A celebrated astrophysicist who made one of the most important findings in astronomy has delivered a special Christmas Lecture at Heriot-Watt’s Edinburgh Campus. Dame Jocelyn Bell Burnell is best known for her discovery of pulsars in 1967, which are rotating neutron stars that appear to ‘pulse’ since the beam of light they emit can only be seen when it faces the Earth. Her observation, made together with her supervisor, Antony Hewish, is considered to be one of the greatest astronomical discoveries of the twentieth century.
It was this landmark achievement that Dame Bell Burnell recently spoke of at the annual School of Engineering and Physical Sciences (EPS) PGR Christmas Lecture. A large audience of scientists were told of the difficulties, anxieties and thrills she experienced at this iconic time for space exploration.
Dame Bell Burnell is currently the President of the Royal Society of Edinburgh and in 2013 was assessed by the BBC as one of the most powerful women in the United Kingdom.
Another Physics win at the Learning and Teaching Oscars (3 May 2017)
Physics at Heriot-Watt has been recognized yet again in the Learning and Teaching Oscars 2017, organized at Heriot-Watt level and exclusively driven by the students. Dr. Paul Dalgarno has been awarded the Switched-On Award – huge congratulations!
Dr. Dalgarno joins the ranks of other awardees in Physics, who have been recognized in these categories in recent years:
Switched-On Award - Most Engaging Lecturer: Dr. Dalgarno (2017) and Dr. Leach (2015)
Exciting, enthusiastic & dynamic, Makes the difficult easy, Relates material, Provides practical examples, Feel for students - tailors material, Adaptability.
The Thinkers Award - Most Challenging Lecturer: Dr. Townsend (2014)
Challenging, Encourages self-learning and critical thinking, Stimulates debate and interest, Students are challenged to give their best and beyond.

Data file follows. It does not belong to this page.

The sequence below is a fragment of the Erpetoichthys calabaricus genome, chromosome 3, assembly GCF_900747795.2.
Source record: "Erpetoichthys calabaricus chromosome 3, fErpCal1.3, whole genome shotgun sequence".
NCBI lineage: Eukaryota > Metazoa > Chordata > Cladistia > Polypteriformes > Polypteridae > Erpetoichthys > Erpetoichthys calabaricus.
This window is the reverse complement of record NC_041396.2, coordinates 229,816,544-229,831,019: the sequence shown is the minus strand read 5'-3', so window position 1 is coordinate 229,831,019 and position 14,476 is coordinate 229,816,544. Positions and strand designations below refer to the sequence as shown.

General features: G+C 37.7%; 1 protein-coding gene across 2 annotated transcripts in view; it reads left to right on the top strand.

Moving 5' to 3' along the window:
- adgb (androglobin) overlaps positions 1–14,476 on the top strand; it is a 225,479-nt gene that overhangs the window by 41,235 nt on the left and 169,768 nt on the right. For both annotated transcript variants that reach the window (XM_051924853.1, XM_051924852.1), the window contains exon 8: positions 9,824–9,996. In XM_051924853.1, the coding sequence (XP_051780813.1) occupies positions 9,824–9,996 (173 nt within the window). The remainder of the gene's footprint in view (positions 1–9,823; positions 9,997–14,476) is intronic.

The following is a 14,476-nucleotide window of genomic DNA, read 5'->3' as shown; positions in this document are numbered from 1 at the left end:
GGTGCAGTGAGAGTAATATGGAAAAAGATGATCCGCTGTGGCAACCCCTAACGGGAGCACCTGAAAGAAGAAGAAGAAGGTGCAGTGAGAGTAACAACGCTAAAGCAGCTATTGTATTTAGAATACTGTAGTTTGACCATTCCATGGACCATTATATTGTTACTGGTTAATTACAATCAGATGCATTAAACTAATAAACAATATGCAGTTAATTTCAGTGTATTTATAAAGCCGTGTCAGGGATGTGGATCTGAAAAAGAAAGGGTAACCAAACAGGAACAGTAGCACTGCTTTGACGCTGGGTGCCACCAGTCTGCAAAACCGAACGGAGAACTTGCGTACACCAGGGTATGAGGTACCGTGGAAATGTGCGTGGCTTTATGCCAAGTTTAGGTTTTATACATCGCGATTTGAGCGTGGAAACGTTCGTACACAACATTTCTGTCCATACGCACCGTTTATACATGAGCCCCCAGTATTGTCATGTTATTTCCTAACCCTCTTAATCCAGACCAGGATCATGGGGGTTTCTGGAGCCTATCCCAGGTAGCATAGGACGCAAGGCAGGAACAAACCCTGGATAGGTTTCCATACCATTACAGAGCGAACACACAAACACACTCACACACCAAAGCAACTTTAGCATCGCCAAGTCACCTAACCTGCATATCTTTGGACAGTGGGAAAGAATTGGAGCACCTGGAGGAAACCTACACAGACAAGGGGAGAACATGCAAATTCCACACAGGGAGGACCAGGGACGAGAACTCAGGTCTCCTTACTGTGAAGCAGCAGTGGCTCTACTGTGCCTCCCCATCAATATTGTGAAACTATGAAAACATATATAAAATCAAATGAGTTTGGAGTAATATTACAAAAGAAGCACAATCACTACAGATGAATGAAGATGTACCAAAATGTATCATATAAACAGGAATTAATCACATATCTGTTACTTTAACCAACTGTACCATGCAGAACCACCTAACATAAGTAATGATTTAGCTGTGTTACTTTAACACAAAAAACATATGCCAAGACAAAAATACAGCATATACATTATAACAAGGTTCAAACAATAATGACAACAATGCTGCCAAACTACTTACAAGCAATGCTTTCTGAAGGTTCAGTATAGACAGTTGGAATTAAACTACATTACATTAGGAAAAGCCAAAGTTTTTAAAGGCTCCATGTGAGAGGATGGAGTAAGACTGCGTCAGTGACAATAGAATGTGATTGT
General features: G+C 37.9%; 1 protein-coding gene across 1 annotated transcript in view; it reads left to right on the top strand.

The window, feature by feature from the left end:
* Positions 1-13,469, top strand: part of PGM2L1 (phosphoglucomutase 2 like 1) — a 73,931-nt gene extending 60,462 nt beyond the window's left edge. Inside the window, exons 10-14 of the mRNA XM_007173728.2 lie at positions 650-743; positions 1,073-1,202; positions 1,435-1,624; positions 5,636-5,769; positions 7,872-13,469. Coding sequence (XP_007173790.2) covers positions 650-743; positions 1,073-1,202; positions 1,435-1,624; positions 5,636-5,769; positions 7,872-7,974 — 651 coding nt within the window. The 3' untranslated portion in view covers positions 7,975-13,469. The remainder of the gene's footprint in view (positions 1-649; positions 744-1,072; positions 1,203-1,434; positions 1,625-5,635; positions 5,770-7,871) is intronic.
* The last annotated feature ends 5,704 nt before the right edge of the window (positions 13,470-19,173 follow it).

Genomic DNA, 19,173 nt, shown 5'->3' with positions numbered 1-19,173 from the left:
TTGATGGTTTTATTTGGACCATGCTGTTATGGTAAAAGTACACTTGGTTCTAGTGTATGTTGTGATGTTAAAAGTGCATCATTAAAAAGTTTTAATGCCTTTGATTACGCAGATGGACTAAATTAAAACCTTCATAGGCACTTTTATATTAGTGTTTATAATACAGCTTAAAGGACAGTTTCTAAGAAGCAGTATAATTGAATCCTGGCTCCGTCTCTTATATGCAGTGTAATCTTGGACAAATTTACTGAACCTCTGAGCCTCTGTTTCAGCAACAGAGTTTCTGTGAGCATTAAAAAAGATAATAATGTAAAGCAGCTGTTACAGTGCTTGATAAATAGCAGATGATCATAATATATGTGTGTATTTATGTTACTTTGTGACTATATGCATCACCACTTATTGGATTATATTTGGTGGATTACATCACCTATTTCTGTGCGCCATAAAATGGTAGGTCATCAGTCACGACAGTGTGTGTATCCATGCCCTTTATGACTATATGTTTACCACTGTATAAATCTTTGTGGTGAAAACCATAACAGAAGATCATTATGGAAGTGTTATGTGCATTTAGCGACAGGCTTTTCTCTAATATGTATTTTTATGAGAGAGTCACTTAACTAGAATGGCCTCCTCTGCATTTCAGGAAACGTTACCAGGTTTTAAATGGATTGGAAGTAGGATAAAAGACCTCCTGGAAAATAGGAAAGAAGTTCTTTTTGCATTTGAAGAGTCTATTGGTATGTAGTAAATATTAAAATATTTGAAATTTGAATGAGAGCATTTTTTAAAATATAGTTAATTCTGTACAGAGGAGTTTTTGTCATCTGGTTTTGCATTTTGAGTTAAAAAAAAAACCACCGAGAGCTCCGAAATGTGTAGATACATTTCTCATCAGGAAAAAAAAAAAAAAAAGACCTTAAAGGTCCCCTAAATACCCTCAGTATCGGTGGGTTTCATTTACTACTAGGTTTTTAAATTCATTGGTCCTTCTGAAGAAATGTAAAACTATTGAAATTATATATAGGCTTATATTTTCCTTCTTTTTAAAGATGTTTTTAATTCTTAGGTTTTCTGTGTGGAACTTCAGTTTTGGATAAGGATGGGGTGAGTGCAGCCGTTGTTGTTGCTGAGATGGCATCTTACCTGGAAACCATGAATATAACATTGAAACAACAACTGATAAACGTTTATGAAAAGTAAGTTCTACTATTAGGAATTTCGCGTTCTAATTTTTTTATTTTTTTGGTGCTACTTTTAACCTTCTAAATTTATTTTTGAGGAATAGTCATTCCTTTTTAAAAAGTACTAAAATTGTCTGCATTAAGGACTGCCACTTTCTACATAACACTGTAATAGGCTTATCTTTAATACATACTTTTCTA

Graduates' Award: Dr. Leach (2014)
As nominated by final year students and presented at graduation ceremonies, this award is for the staff member who has had the biggest influence over all your time at Heriot-Watt, and without whom your time here would not have been as memorable.
Guiding Hand Award - Personal Tutor/Most Supportive Lecturer: Dr. Crowden (2013)
Approachability, Support, Advice, Assistance, Understanding.
Dr. Dalgarno at the Award ceremony – third from the right.
Open Lab pilot proves a huge success (11 April 2017)
We are constantly innovating in our teaching. We have recently created an Open Lab where our students can drop in and drive their experimental work at their own pace (in the P28PO Photonics and Optics module, led by Prof. Ajoy Kar and Dr. Marcello Ferrera).
The distinctive feature of the Open Lab is that students are free to carry on their experiments with autonomy, according to their own working schedule, and without direct supervision. This approach promotes independence, critical thinking, and also team work since students are asked to arrange themselves in groups. This also helps them prepare for the more challenging experimental projects that they will be involved in subsequent years.
With Dr. Thomas Roger’s help, our students were first briefed about lab safety and then granted access to a fully equipped lab to undertake two optical experiments, on the dual nature of light and the measurement of materials refractive index.
From the extremely positive feedback and the high quality of the lab reports it is evident that this has been a great success. For these reasons, we plan to extend Open Labs to other modules over the next years. Some of the comments from our students were:
“I appreciated having greater flexibility and independence in being able to choose when to do the lab. The experiments were explained in advance and straightforward enough that they did not require supervision, and I always feel more motivated and interested in my work when I’m scheduling and organising it myself” (Maureen Cohen)
“I mostly liked the open availability timescale were I had to do the experiment at my own pace. The fact that there were no helpers around also meant that I had to figure out what to do on my own, which was very good for going forward in the course.” (John Ruwona)
“The addition of the Open Lab was incredibly useful because it allowed us to create and see the physical phenomenon for ourselves, instead of just relying on some images and the ‘power of imagination. It was also good experience being in an unsupervised lab and forced us to work together to figure out what needed to be done.” (Jake Sanwell)